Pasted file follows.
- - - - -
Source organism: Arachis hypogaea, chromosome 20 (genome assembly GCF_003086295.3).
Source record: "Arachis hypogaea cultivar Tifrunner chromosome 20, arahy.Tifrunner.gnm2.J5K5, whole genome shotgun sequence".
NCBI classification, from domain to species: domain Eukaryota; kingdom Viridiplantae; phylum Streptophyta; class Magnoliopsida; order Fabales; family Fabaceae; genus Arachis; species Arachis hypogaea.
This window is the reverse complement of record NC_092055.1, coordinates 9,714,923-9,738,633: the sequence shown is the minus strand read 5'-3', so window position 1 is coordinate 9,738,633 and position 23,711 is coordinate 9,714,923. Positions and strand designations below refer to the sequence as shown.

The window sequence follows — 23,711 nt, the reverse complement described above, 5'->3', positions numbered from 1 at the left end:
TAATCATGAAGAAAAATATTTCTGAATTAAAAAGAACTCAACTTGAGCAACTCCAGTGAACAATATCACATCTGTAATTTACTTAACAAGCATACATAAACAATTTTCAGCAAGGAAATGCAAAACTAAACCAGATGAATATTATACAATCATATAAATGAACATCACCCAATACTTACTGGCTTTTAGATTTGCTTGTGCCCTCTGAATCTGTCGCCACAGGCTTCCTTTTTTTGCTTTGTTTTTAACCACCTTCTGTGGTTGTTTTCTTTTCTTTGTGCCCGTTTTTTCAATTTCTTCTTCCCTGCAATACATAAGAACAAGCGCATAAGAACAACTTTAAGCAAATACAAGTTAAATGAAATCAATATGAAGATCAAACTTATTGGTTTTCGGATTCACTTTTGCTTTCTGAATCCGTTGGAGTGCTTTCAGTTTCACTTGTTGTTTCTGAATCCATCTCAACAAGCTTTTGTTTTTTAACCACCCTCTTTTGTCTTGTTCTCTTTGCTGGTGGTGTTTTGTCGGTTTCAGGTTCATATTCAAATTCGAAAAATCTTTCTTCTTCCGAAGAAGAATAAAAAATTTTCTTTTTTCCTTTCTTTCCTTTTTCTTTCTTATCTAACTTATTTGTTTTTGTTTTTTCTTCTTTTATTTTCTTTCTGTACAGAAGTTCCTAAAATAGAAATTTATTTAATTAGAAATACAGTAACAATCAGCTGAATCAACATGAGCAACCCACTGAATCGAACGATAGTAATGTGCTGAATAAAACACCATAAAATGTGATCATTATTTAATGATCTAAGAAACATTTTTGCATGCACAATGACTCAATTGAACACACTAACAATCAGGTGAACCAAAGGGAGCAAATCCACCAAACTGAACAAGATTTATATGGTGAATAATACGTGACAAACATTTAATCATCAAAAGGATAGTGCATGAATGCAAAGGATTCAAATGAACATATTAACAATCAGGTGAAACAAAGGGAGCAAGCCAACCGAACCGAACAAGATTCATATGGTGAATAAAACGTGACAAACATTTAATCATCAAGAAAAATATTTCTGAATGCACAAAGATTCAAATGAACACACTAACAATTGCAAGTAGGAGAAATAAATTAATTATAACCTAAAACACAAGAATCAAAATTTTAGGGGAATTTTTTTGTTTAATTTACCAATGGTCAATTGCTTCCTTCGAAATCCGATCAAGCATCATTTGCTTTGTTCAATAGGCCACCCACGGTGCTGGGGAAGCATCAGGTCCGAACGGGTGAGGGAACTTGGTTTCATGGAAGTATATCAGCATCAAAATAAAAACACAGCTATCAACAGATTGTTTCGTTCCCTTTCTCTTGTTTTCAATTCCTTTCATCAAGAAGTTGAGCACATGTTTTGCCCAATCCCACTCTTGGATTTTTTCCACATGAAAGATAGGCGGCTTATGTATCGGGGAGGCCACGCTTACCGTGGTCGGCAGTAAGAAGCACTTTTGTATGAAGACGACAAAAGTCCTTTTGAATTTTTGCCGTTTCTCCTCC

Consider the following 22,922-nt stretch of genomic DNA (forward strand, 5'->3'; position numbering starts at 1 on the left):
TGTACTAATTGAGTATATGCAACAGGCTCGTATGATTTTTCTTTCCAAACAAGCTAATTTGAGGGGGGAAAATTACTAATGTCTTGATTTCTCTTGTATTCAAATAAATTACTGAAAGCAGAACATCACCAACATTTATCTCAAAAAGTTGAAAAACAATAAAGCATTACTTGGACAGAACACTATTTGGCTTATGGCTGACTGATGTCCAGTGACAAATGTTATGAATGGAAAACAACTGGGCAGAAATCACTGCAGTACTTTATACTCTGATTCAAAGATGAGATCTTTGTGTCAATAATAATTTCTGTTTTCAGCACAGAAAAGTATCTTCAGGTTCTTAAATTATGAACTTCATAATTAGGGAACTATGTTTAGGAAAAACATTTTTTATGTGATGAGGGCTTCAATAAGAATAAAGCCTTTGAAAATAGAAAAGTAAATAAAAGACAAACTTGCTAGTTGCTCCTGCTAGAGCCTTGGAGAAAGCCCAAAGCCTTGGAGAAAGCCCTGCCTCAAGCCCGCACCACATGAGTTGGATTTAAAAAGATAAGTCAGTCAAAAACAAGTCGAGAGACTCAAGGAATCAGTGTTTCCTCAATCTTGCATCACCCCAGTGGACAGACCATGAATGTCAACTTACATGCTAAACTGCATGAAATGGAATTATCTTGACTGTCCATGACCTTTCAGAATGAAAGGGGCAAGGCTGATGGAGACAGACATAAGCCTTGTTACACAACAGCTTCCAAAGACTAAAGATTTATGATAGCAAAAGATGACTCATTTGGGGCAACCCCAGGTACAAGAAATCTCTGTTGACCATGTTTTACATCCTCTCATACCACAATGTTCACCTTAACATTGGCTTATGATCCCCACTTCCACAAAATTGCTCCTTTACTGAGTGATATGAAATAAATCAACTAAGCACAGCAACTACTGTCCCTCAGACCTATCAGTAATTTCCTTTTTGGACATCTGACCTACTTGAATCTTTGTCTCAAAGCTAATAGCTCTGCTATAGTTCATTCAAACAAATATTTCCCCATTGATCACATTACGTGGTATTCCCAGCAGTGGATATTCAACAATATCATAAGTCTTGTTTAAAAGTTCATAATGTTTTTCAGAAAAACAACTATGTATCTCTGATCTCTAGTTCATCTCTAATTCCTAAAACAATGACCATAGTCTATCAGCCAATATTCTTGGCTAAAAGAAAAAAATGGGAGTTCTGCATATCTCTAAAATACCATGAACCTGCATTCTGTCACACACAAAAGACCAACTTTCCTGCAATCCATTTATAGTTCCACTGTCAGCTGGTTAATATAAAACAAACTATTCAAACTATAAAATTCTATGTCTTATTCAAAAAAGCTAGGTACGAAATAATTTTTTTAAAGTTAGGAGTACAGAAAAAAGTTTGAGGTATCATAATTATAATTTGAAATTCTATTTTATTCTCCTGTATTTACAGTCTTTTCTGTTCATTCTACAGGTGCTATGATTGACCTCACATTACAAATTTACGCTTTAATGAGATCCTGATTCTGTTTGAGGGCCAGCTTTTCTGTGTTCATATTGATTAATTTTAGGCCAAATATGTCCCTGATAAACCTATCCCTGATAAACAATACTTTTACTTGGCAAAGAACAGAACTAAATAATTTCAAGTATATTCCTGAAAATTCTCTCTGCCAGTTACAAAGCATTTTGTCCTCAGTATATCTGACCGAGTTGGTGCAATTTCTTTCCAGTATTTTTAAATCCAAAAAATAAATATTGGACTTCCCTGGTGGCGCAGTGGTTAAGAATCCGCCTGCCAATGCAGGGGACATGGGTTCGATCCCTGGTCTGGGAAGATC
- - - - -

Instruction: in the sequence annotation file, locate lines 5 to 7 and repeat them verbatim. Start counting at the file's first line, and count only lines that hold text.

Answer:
The window sequence follows — 23,711 nt, the reverse complement described above, 5'->3', positions numbered from 1 at the left end:
TAATCATGAAGAAAAATATTTCTGAATTAAAAAGAACTCAACTTGAGCAACTCCAGTGAACAATATCACATCTGTAATTTACTTAACAAGCATACATAAACAATTTTCAGCAAGGAAATGCAAAACTAAACCAGATGAATATTATACAATCATATAAATGAACATCACCCAATACTTACTGGCTTTTAGATTTGCTTGTGCCCTCTGAATCTGTCGCCACAGGCTTCCTTTTTTTGCTTTGTTTTTAACCACCTTCTGTGGTTGTTTTCTTTTCTTTGTGCCCGTTTTTTCAATTTCTTCTTCCCTGCAATACATAAGAACAAGCGCATAAGAACAACTTTAAGCAAATACAAGTTAAATGAAATCAATATGAAGATCAAACTTATTGGTTTTCGGATTCACTTTTGCTTTCTGAATCCGTTGGAGTGCTTTCAGTTTCACTTGTTGTTTCTGAATCCATCTCAACAAGCTTTTGTTTTTTAACCACCCTCTTTTGTCTTGTTCTCTTTGCTGGTGGTGTTTTGTCGGTTTCAGGTTCATATTCAAATTCGAAAAATCTTTCTTCTTCCGAAGAAGAATAAAAAATTTTCTTTTTTCCTTTCTTTCCTTTTTCTTTCTTATCTAACTTATTTGTTTTTGTTTTTTCTTCTTTTATTTTCTTTCTGTACAGAAGTTCCTAAAATAGAAATTTATTTAATTAGAAATACAGTAACAATCAGCTGAATCAACATGAGCAACCCACTGAATCGAACGATAGTAATGTGCTGAATAAAACACCATAAAATGTGATCATTATTTAATGATCTAAGAAACATTTTTGCATGCACAATGACTCAATTGAACACACTAACAATCAGGTGAACCAAAGGGAGCAAATCCACCAAACTGAACAAGATTTATATGGTGAATAATACGTGACAAACATTTAATCATCAAAAGGATAGTGCATGAATGCAAAGGATTCAAATGAACATATTAACAATCAGGTGAAACAAAGGGAGCAAGCCAACCGAACCGAACAAGATTCATATGGTGAATAAAACGTGACAAACATTTAATCATCAAGAAAAATATTTCTGAATGCACAAAGATTCAAATGAACACACTAACAATTGCAAGTAGGAGAAATAAATTAATTATAACCTAAAACACAAGAATCAAAATTTTAGGGGAATTTTTTTGTTTAATTTACCAATGGTCAATTGCTTCCTTCGAAATCCGATCAAGCATCATTTGCTTTGTTCAATAGGCCACCCACGGTGCTGGGGAAGCATCAGGTCCGAACGGGTGAGGGAACTTGGTTTCATGGAAGTATATCAGCATCAAAATAAAAACACAGCTATCAACAGATTGTTTCGTTCCCTTTCTCTTGTTTTCAATTCCTTTCATCAAGAAGTTGAGCACATGTTTTGCCCAATCCCACTCTTGGATTTTTTCCACATGAAAGATAGGCGGCTTATGTATCGGGGAGGCCACGCTTACCGTGGTCGGCAGTAAGAAGCACTTTTGTATGAAGACGACAAAAGTCCTTTTGAATTTTTGCCGTTTCTCCTCC

Consider the following 22,922-nt stretch of genomic DNA (forward strand, 5'->3'; position numbering starts at 1 on the left):